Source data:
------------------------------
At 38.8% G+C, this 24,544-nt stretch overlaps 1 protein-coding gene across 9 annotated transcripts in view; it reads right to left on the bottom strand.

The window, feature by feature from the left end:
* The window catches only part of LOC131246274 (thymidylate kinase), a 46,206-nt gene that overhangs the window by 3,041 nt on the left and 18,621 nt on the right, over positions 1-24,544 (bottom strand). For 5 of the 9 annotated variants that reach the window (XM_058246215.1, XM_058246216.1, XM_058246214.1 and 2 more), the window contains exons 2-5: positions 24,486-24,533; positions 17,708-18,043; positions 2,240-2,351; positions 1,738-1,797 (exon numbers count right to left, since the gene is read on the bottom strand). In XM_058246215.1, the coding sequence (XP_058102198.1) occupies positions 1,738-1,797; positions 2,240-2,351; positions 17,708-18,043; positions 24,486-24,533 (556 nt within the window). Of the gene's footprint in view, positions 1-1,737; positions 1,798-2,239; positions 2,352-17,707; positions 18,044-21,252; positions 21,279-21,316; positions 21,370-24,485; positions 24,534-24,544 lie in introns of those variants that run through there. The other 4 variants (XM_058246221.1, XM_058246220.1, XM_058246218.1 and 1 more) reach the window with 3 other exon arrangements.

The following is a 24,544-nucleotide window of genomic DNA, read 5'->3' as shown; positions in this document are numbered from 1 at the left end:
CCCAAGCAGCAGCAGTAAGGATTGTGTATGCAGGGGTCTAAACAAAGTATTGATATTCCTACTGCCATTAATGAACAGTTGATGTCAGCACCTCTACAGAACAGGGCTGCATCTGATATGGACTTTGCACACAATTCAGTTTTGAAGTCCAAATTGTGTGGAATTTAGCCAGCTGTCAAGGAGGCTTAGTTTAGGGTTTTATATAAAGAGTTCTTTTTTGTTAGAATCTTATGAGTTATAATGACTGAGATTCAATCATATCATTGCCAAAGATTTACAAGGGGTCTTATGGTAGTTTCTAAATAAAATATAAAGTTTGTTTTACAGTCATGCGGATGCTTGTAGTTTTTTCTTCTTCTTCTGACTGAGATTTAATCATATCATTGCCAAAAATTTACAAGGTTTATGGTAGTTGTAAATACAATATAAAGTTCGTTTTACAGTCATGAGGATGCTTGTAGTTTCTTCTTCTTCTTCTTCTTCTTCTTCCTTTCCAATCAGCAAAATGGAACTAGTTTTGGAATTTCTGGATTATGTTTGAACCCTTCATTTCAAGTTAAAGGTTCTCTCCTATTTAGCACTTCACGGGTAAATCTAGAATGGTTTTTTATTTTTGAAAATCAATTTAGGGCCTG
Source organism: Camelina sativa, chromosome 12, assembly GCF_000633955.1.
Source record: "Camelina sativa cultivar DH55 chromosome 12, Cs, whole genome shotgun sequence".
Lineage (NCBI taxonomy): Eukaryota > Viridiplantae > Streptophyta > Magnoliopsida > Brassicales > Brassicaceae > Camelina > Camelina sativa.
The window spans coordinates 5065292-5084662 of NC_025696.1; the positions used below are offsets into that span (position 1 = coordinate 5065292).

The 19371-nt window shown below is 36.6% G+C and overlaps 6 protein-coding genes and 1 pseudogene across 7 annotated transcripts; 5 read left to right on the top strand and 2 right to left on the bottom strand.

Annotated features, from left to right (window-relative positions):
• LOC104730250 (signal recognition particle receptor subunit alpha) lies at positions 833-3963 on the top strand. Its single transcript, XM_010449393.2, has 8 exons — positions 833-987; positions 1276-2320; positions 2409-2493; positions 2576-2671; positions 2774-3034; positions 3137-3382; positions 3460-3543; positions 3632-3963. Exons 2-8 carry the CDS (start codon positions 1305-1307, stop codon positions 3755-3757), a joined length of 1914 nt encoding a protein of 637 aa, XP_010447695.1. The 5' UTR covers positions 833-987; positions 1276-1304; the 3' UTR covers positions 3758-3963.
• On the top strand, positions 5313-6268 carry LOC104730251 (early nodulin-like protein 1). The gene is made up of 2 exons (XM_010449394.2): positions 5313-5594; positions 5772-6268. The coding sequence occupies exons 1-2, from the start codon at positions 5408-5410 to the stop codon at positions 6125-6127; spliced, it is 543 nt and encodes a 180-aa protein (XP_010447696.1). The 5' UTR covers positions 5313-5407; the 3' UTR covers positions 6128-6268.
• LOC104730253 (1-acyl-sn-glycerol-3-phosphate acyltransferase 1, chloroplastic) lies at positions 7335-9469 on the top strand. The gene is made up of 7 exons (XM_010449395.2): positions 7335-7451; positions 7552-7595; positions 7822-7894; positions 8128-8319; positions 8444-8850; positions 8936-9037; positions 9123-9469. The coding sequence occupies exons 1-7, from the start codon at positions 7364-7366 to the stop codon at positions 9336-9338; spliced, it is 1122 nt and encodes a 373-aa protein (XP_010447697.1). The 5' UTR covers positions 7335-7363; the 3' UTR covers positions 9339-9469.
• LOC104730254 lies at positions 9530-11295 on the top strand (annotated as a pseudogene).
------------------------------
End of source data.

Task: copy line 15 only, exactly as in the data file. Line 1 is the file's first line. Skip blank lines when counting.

• LOC104730254 lies at positions 9530-11295 on the top strand (annotated as a pseudogene).